Dr. Covelli’s research interests focus on physiological and behavioral risk factors for cardiovascular and metaboli disease, intervention programs in cardiovascular health to decrease hypertension risk in adolescents; the influence of maternal health and birth weight on fetal physiological adaptation and plasticity, and the development of adult disease within African American populations. Dr. Covelli’s studies have included physiological measurements (e.g., salivary cortisol and ambulatory blood pressure).
A Pilot Study: to explore the feasibility of Measuring Birth weight and Biological markers of Hypertension in Young Adult African Americans, College of Nursing Research Development grant
UCF Healthy Start Coalition Brevard Project LiftOff, Brevard Healthy Start
The Relationship of Blood Pressure and Cortisol Levels to Family History, History of Hypertension and Low Birth Weight Of African American Adolescents, University of Central Florida, In-House Grant
Weinstein, P.K., Amirkhosravi A., Angelopoulos T.J., Bushy A., Covelli M.M., Dennis K.E.J. (2014). Reducing Cardiovascular Risk in Women With Lupus: Perception of Risk and Predictors of Risk Reducing Behaviors. Journal of Cardiovascular Nursing, 29(2), 130-9.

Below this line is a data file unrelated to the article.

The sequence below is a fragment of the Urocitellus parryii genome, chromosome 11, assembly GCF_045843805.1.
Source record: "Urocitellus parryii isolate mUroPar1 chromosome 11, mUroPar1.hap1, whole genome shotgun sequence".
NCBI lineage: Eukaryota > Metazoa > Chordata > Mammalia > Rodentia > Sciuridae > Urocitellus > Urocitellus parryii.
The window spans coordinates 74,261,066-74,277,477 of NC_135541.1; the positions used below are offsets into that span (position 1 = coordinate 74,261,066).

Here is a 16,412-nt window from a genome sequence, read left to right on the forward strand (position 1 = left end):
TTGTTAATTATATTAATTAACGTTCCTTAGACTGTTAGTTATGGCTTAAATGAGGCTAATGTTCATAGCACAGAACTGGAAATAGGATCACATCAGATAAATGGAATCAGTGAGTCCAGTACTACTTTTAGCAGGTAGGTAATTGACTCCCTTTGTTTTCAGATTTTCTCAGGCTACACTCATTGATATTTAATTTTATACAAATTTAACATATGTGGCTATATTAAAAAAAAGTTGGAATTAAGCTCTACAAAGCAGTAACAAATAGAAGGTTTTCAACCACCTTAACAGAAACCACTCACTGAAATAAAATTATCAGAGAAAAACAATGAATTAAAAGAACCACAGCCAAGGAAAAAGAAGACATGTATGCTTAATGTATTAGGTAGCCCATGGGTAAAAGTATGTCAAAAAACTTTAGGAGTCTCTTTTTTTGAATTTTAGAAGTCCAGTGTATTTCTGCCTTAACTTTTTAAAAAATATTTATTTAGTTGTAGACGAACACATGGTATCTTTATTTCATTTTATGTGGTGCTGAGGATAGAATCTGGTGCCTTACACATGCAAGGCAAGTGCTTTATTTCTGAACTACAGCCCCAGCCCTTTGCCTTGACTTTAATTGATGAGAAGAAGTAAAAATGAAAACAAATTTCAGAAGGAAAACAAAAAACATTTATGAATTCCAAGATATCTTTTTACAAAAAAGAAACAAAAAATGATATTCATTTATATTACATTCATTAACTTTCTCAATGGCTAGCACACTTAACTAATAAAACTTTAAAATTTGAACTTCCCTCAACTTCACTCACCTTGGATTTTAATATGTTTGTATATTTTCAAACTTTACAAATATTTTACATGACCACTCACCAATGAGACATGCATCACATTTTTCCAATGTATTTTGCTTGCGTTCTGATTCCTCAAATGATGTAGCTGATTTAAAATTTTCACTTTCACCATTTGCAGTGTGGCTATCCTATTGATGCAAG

Covelli, M. (2012). A review of long termeffects of low sodium diet versus high sodium diet on blood pressure, renin, aldosterone, catecholamines, cholesterol, and triglyceride. Evidence Based Nursing, 15(3), 70-71.
Covelli, M.M., Wood, C.E., & Yarandi, H.N. (2012). Biologic measures as epidemiological indicators of risk for the development of hypertension in an African American adolescent population. Journal of Cardiovascular Nursing, 27(6), 476-484.
Covelli, M.M. (2008). Efficacy of a school-based intervention program for cardiovascular risk factors African American adolescents. Applied Nursing Research, 21(4),173-180.
Covelli, M.M., Wood, C.E., & Yarandi, H.N. (2007). The association of low birth weight and physiological risk factors of hypertension in African American adolescents. Journal of Cardiovascular Nursing, 22(6), 440-447.
Covelli, M.M. (2007). The Prevalence of behavioral and physiological risk factors of hypertension in African American adolescents. Journal of Pediatric Nursing, 33(4), 323-332.
Covelli, M.M. (2006). The Relationship of low birth weight to blood pressure, cortisol levels and reactivity in African American adolescents: A pilot study. Issues of Comprehensive Pediatric Nursing 29(3):173-187.
Covelli, M.M. (2006). The relationship of blood pressure and cortisol levels to family history of hypertension of African American adolescents. Journal of Cardiovascular Nursing, 21(5), 347-53.
- Sigma Theta Tau: Theta Epsilon Chapter President
- Southern Nursing Research Society
- International Society of Nurses in Genetics
- International Fetal and Neonatal Physiological Society
- National League of Nursing
- Society for the Developmental Origins of Health and Disease – International Society